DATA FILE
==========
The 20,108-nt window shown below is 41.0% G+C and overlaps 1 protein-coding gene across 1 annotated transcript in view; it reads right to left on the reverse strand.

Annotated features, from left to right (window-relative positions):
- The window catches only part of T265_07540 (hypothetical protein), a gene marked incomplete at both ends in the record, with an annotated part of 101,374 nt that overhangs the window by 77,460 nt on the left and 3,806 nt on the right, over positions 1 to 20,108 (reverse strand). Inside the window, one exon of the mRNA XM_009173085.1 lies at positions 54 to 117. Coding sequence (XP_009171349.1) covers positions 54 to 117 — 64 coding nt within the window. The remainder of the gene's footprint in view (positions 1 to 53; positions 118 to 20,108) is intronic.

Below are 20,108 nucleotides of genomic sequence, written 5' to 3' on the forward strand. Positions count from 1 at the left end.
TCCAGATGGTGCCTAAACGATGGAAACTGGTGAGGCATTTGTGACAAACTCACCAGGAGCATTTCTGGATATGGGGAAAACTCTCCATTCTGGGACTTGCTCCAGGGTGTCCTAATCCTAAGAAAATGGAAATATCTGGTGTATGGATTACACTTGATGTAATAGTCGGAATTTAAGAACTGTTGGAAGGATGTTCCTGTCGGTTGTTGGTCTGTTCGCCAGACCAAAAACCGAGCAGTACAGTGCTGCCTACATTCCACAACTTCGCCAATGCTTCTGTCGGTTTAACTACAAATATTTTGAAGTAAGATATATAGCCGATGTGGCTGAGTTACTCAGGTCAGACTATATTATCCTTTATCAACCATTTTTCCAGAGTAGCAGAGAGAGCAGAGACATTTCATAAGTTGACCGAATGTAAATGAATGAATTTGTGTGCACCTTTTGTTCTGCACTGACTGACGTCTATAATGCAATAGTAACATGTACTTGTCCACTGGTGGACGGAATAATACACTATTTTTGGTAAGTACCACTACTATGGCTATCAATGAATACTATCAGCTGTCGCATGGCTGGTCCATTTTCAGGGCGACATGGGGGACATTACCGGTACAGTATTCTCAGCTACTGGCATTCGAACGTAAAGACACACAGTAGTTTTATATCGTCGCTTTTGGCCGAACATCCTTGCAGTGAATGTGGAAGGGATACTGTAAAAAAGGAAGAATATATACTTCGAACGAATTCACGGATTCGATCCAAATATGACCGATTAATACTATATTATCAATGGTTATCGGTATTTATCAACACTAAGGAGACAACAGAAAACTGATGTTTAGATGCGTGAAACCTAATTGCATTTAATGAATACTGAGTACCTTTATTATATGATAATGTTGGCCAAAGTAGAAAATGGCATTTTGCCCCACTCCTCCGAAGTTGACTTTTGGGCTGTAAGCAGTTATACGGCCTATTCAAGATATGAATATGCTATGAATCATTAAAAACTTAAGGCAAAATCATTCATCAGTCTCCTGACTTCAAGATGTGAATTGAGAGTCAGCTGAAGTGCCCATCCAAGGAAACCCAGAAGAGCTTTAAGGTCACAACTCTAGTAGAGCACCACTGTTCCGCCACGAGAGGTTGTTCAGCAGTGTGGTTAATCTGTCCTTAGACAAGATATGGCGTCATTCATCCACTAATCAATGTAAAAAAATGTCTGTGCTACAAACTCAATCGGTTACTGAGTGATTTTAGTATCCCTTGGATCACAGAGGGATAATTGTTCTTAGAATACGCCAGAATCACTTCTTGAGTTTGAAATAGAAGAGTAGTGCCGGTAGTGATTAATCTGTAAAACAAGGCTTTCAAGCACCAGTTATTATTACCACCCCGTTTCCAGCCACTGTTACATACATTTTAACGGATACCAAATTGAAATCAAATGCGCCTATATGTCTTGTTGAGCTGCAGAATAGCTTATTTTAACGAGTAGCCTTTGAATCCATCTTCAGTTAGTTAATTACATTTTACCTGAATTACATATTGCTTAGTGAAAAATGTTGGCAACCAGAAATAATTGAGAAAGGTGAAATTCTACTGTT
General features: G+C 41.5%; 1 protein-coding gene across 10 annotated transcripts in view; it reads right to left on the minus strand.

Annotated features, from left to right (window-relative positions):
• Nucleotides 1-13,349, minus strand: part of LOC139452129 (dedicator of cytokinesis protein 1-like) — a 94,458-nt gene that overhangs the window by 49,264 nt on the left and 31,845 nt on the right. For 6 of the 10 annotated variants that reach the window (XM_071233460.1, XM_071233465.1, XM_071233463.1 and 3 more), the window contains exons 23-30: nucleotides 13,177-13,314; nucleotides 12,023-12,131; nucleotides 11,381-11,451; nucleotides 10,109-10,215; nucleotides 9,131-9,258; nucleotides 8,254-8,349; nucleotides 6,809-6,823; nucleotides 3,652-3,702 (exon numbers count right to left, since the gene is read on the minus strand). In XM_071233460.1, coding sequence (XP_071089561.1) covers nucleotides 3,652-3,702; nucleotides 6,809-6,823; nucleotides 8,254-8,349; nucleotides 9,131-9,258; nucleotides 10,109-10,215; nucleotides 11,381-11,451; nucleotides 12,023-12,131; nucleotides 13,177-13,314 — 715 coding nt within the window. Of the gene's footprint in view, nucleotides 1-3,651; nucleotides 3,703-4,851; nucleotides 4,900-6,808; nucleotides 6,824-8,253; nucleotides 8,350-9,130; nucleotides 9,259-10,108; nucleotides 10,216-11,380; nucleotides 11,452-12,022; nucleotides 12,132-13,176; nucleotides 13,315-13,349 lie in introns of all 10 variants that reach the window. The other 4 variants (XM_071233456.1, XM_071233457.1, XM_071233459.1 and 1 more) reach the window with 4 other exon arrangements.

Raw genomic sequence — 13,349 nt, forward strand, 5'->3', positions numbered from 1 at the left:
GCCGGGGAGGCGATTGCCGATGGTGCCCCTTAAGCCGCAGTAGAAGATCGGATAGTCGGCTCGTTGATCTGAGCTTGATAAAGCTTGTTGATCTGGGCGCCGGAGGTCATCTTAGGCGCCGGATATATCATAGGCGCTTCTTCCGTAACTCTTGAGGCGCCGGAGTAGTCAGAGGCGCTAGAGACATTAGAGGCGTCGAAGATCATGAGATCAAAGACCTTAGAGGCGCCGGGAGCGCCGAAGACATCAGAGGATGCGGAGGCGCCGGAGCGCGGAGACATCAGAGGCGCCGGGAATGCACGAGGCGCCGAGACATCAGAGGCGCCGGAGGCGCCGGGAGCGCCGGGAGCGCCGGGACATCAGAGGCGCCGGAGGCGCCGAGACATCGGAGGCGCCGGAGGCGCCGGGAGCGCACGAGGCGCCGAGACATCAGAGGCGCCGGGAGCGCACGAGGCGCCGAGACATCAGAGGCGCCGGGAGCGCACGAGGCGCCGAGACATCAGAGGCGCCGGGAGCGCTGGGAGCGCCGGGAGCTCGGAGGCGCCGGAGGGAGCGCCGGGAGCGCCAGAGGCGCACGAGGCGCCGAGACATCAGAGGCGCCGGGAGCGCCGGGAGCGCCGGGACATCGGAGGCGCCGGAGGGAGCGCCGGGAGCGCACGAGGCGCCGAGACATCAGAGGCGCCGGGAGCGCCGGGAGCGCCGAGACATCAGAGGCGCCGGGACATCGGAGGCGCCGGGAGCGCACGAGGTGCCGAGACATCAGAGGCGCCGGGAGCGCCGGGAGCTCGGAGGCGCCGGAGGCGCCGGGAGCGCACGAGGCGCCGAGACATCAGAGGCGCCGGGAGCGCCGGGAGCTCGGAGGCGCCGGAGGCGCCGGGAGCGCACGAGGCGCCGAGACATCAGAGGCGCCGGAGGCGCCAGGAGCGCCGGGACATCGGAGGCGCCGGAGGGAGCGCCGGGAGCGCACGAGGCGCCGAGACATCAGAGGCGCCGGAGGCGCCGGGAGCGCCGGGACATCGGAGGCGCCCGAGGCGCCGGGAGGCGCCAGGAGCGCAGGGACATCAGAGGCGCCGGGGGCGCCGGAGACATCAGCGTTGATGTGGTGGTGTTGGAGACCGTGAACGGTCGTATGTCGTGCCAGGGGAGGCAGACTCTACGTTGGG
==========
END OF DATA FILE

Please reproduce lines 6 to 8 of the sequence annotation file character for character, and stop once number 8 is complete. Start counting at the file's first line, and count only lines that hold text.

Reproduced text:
General features: G+C 41.5%; 1 protein-coding gene across 10 annotated transcripts in view; it reads right to left on the minus strand.

Annotated features, from left to right (window-relative positions):
• Nucleotides 1-13,349, minus strand: part of LOC139452129 (dedicator of cytokinesis protein 1-like) — a 94,458-nt gene that overhangs the window by 49,264 nt on the left and 31,845 nt on the right. For 6 of the 10 annotated variants that reach the window (XM_071233460.1, XM_071233465.1, XM_071233463.1 and 3 more), the window contains exons 23-30: nucleotides 13,177-13,314; nucleotides 12,023-12,131; nucleotides 11,381-11,451; nucleotides 10,109-10,215; nucleotides 9,131-9,258; nucleotides 8,254-8,349; nucleotides 6,809-6,823; nucleotides 3,652-3,702 (exon numbers count right to left, since the gene is read on the minus strand). In XM_071233460.1, coding sequence (XP_071089561.1) covers nucleotides 3,652-3,702; nucleotides 6,809-6,823; nucleotides 8,254-8,349; nucleotides 9,131-9,258; nucleotides 10,109-10,215; nucleotides 11,381-11,451; nucleotides 12,023-12,131; nucleotides 13,177-13,314 — 715 coding nt within the window. Of the gene's footprint in view, nucleotides 1-3,651; nucleotides 3,703-4,851; nucleotides 4,900-6,808; nucleotides 6,824-8,253; nucleotides 8,350-9,130; nucleotides 9,259-10,108; nucleotides 10,216-11,380; nucleotides 11,452-12,022; nucleotides 12,132-13,176; nucleotides 13,315-13,349 lie in introns of all 10 variants that reach the window. The other 4 variants (XM_071233456.1, XM_071233457.1, XM_071233459.1 and 1 more) reach the window with 4 other exon arrangements.